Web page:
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GNE Myopathy

Synonyms: Distal Myopathy with Rimmed Vacuoles (DMRV), Hereditary Inclusion Body Myopathy (HIBM), Inclusion Body Myopathy Type 2 (IBM2), Nonaka Myopathy, Quadriceps-Sparing Myopathy

, MD, , MD, PhD, and , PhD.

Author Information and Affiliations

Initial Posting: ; Last Update: April 9, 2020.

Estimated reading time: 24 minutes


Clinical characteristics.

GNE myopathy is a slowly progressive muscle disease that typically presents between age 20 and 40 years with bilateral foot drop caused by anterior tibialis weakness. Lower-extremity muscle involvement progresses from the anterior to the posterior compartment of the lower leg, followed by hamstrings, then hip girdle muscles, with relative sparing of the quadriceps. A wheelchair may be needed about ten to 20 years after the onset of manifestations. The upper extremities, which may be affected within five to ten years of disease onset, do not necessarily follow a distal-to-proximal progression. In advanced stages, neck and core muscles can become affected.


The diagnosis of GNE myopathy is suspected in a proband with suggestive clinical findings and muscle histopathology (rimmed vacuoles, no inflammation) and is established by the presence of biallelic pathogenic variants in GNE identified by molecular genetic testing.


Treatment of manifestations: Evaluation and management are often by a multidisciplinary team that includes neuromuscular specialists, physiatrists, and physical and occupational therapists to address issues secondary to muscle weakness, including the use of assistive ambulatory devices (e.g., ankle-foot orthoses, cane, walker, wheelchair, or powerchair). Adaptive devices to support fine motor function and activities of daily living are needed in advanced stages of the disease. Recommended evaluations also include baseline echocardiogram and pulmonary function tests in nonambulatory individuals, with management by pulmonologists as clinically indicated.

Surveillance: Follow up at least annually by neuromuscular specialists, physiatrists, and physical and occupational therapists to evaluate disease progression and address muscle strength, mobility, function, and activities of daily living; by pulmonologists to monitor respiratory muscle function in patients with advanced disease.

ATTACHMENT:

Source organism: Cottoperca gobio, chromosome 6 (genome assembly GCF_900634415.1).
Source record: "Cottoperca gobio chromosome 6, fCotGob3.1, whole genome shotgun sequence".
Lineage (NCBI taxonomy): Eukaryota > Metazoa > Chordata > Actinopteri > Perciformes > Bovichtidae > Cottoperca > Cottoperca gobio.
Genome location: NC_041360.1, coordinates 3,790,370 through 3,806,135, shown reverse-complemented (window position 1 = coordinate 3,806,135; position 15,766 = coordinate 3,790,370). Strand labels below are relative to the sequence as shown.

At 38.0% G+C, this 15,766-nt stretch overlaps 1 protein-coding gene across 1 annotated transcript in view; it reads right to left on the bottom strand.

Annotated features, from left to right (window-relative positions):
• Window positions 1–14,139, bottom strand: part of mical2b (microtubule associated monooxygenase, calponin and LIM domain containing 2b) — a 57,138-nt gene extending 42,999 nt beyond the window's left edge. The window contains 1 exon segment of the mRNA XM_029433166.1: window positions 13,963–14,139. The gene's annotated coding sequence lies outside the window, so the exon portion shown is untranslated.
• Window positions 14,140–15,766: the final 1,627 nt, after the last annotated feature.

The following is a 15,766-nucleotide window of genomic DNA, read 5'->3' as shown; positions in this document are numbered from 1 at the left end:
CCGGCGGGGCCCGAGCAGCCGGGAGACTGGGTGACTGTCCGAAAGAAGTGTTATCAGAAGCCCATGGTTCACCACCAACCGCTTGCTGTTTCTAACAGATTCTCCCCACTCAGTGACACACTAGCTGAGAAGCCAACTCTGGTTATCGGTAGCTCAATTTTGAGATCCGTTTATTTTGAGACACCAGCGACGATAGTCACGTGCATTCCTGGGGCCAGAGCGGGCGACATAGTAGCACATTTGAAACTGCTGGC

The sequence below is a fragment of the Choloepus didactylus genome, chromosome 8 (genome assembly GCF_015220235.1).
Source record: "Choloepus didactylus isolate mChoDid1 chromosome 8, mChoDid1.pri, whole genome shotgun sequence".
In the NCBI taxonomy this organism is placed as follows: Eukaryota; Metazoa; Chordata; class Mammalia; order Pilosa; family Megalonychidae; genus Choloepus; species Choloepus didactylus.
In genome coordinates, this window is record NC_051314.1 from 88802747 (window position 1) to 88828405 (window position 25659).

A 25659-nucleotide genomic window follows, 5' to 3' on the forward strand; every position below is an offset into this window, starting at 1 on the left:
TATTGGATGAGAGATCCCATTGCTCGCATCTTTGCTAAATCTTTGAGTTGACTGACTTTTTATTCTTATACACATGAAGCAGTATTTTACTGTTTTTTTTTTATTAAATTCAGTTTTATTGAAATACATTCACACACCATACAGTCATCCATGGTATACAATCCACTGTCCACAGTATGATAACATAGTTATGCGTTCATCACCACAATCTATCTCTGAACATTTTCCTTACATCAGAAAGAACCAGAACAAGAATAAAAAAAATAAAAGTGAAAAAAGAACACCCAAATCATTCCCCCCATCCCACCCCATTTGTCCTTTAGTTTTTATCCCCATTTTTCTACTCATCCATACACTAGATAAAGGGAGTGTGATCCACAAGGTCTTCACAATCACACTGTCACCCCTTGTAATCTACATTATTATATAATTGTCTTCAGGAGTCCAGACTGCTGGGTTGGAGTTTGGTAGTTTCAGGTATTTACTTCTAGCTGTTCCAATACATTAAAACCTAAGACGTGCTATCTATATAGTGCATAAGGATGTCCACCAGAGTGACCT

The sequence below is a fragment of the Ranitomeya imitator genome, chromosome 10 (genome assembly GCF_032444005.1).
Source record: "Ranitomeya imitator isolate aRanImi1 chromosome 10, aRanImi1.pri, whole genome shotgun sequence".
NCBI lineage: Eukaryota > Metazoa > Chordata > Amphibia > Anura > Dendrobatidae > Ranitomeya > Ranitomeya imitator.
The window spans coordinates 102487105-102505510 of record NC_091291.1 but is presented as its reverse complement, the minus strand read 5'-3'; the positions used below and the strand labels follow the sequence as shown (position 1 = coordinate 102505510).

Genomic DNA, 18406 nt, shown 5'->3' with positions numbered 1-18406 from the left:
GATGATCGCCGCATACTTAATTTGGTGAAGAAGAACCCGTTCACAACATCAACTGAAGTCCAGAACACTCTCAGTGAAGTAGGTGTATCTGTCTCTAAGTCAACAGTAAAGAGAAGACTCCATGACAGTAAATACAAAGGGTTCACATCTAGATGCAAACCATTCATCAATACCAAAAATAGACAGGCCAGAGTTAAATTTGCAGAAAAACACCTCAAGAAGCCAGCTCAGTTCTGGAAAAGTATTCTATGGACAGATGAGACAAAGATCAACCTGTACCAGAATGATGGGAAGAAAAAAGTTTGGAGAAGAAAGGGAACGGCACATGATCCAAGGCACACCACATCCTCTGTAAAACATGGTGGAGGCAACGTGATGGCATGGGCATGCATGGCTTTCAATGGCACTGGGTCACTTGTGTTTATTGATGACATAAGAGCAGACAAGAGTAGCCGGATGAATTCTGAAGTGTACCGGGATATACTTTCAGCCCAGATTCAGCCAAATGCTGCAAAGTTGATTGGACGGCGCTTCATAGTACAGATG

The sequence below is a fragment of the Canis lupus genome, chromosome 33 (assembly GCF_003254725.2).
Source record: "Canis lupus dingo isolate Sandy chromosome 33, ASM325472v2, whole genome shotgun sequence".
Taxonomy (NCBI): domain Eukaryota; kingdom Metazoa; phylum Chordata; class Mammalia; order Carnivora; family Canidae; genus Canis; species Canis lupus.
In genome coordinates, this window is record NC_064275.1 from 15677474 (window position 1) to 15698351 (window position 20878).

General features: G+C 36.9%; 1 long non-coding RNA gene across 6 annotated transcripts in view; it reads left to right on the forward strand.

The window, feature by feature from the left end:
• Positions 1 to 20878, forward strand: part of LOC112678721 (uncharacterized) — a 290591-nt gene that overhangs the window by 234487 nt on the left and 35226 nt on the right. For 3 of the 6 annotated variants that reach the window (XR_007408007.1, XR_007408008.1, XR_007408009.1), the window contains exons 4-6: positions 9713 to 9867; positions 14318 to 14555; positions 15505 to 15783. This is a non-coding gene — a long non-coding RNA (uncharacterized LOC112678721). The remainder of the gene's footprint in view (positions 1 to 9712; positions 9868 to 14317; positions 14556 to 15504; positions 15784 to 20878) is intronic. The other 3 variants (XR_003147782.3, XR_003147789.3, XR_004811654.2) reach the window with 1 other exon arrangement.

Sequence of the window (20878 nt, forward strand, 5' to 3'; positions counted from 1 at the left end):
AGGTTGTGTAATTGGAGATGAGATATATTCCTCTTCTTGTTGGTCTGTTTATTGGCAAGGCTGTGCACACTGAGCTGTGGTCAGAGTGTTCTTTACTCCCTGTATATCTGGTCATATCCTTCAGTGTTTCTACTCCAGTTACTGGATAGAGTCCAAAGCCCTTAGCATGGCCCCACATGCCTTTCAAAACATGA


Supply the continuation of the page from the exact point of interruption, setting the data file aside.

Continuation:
Agents/circumstances to avoid: Cautious use of medications/drugs with potential myotoxicity (e.g., colchicine and statins); avoidance of weight-lifting and repetitive activities that cause muscle pain.

Genetic counseling.

GNE myopathy is inherited in an autosomal recessive manner. If both parents are known to be heterozygous for a GNE pathogenic variant, each sib of an affected individual has at conception a 25% chance of inheriting both pathogenic variants and being affected, a 50% chance of inheriting one pathogenic variant and being an unaffected carrier, and a 25% chance of inheriting both normal alleles. When the GNE pathogenic variants have been identified in an affected family member, molecular genetic carrier testing of at-risk relatives, prenatal testing for pregnancies at increased risk, and preimplantation genetic testing are possible.


Suggestive Findings

GNE myopathy should be suspected in individuals with the following findings.

Clinical findings

  • Myopathy presenting in young adults with bilateral foot drop caused by anterior tibialis weakness, followed by slowly progressive skeletal muscle weakness. Although there is relative sparing of the quadriceps, they may become affected at late stages of the disease. The clinical picture varies depending on the stage of disease progression at which individuals are evaluated (see Clinical Description).
  • Serum CK may be normal or up to four times the upper limit of normal.

Muscle histopathology

  • Cryosections of affected muscles show atrophy, variation of fiber size, rimmed vacuoles, and no inflammation. The most prominent finding, the presence of rimmed vacuoles, is best identified in cryosections using modified Gomori trichrome stain and may be missed in paraffin-embedded tissue or hematoxylin and eosin staining. The "rimmed vacuoles" observed on electron microscopy that correspond to autophagic vacuoles are seen in a variety of myopathies with other etiologies that lead to autophagic degeneration (see Differential Diagnosis).
  • Note: (1) Because histopathologic findings may be difficult to identify in biopsies of muscles that are unaffected or that have been replaced by fibro-fatty tissue, muscle strength or muscle MRI may aid in the identification of suitable muscles to biopsy. (2) Muscle biopsy and histopathologic examination may not be required to suspect or establish the diagnosis of GNE myopathy but remain necessary when variants of unknown significance are identified on molecular genetic testing.

Establishing the Diagnosis

The diagnosis of GNE myopathy is established in a proband with suggestive clinical findings, muscle histopathology (if performed), and biallelic pathogenic (or likely pathogenic) variants in GNE identified by molecular genetic testing (see Table 1).

Note: (1) Per ACMG variant interpretation guidelines, the terms "pathogenic variants" and "likely pathogenic variants" are synonymous in a clinical setting, meaning that both are considered diagnostic and both can be used for clinical decision making. Reference to "pathogenic variants" in this section is understood to include any likely pathogenic variants. (2) Identification of biallelic GNE variants of uncertain significance (or identification of one known GNE pathogenic variant and one GNE variant of uncertain significance) does not establish or rule out a diagnosis of GNE myopathy.